I wake up feeling terrible.
I'm sure I'll be fine once I get up and move around. I try, and fall over. This is awful. I assume I've caught the flu and climb back into the still warm sheets. I'll try again later, I tell my wife. She says the school can survive perfectly well without me and brings me two aspirins and a cup of tea. She fusses over me briefly ... always enjoyable ... and then hurries off to work.
I hate being ill. In 40 years I've had just 25 days off for sickness, 10 of those recovering from a minor operation. My teachers tell me the only time my voice has a slight edge to it is when they phone in sick ... which, like me, they hardly ever do. I don't expect people to be ill. And now, even though I could never make it to school, I feel guilty.
I decide to make the most of it. Since I'm always in school by 7.50am, I never hear all of Radio 4's Today programme. This morning I can. But a thumping headache makes me turn it off after a few minutes. I text my deputy and let her know I'm at death's door.
There's a thump as something lands on the bed. It's Cilla, our cat. We had no intention of having a cat, but she was young and unwanted by her owners, and she'd sit on our patio during the summer holiday when I was refitting the kitchen. She'd eye the ham in my sandwiches and purr gratefully if I shared it with her, and things kind of went from there. I peer over the bedcover. Cilla wanders right up to my face, purrs, and pats my head. It's not sympathy; my wife forgot to let her out. I stagger downstairs, sort the electronic cat flap, and crawl back to bed.
I'm woken 15 minutes later. Bob, my neighbour, isn't working today. He's a retired secondary teacher who still loves the job and works two days a week. He's warm, kind and humorous, and when he talks about school I imagine how enjoyable his lessons must be. His love of cowboy music doesn't endear me to him this morning, though. I tuck my head under the sheets to the strains of Frankie Laine rounding up the steers and Doris Day on board the Deadwood Stage.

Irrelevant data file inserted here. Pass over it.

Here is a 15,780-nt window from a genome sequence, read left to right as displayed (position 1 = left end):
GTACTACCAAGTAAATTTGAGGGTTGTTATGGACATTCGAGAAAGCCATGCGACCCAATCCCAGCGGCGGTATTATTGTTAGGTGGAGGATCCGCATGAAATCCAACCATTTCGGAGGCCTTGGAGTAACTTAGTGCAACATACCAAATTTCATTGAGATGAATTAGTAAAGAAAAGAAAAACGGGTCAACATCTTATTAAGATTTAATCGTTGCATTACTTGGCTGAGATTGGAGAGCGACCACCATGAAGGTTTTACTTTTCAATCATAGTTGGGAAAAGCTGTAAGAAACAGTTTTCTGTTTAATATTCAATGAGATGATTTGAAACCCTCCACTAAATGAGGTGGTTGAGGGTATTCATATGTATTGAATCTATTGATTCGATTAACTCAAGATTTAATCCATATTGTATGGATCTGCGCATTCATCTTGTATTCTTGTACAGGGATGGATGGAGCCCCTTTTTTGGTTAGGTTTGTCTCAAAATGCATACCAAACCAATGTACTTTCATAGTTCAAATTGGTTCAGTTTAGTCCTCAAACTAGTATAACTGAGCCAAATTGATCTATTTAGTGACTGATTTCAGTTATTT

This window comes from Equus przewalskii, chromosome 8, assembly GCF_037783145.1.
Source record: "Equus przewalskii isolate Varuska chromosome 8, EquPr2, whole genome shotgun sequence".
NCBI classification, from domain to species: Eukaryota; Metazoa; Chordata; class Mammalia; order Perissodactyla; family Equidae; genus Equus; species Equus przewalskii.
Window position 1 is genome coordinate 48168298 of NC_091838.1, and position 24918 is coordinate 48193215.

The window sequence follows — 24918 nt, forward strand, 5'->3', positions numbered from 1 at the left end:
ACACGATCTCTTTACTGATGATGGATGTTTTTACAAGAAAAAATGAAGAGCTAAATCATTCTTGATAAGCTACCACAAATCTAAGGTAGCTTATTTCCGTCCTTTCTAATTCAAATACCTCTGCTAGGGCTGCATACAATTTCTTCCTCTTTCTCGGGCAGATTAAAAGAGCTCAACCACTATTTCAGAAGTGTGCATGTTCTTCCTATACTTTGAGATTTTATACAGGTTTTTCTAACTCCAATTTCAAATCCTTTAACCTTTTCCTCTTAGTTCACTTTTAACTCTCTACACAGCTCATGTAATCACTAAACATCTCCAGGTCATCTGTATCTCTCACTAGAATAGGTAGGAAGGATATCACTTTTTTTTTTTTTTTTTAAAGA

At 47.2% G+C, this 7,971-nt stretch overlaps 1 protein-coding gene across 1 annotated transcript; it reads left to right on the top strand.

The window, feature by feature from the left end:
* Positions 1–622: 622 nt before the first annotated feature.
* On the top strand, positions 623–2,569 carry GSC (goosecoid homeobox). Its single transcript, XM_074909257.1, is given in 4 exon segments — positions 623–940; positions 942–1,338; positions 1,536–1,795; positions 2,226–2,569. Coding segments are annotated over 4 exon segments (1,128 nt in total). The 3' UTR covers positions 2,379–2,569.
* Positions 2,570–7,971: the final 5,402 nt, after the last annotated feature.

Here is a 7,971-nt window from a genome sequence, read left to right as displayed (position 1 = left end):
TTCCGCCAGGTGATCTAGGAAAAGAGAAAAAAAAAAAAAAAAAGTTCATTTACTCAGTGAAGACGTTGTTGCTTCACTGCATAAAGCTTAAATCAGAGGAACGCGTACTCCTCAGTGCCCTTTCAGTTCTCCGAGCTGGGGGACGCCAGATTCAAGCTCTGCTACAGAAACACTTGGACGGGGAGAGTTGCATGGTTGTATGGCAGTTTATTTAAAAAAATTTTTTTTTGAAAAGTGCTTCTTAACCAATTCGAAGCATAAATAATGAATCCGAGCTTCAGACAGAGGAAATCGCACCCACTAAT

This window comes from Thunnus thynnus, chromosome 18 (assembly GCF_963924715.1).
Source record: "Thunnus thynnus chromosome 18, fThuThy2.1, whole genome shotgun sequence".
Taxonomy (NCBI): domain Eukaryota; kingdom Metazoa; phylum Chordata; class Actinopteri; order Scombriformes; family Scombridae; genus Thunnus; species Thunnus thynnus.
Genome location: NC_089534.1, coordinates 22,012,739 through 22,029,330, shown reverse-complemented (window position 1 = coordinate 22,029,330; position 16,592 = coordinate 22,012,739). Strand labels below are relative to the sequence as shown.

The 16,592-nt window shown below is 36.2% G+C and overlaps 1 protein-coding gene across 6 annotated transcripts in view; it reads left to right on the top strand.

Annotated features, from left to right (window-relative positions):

The dustcart rumbles down the road. Dammit, I haven't put the wheelie bin out. I hunt for my dressing gown and slippers and hurry outside. I'm in time, just. It's only when I'm back under the covers that I remember I should have put the paper container out, because the recycling collection is made an hour later. Back on with gown and slippers.
The hammering starts 20 minutes later. Neighbours have had their roof replaced and the scaffolding is being removed. Poles and brackets clang noisily on the ground. There's no point in trying to sleep, so I look through my school bag and find the form for the new-style school financial audits. It's 30 pages long and might as well have been written in Sanskrit for all the sense it makes.
I put it aside ... and eventually drift off. I wake at 2pm ... and feel great. It can't be flu after all. Then I remember I'd had an allergy rash at school yesterday and thrown a handful of pills into my mouth as soon as I'd got home. I check the bottle and discover it was the wrong medicine and way above a sensible dosage.
But ... hooray ... I can go to school in the morning. And I know what I'll be reading on my weekly storytelling visit to the Nursery class. Jill Murphy's Peace at Last!
Mike Kent is headteacher at Comber Grove Primary, Camberwell, south London. Email: firstname.lastname@example.org.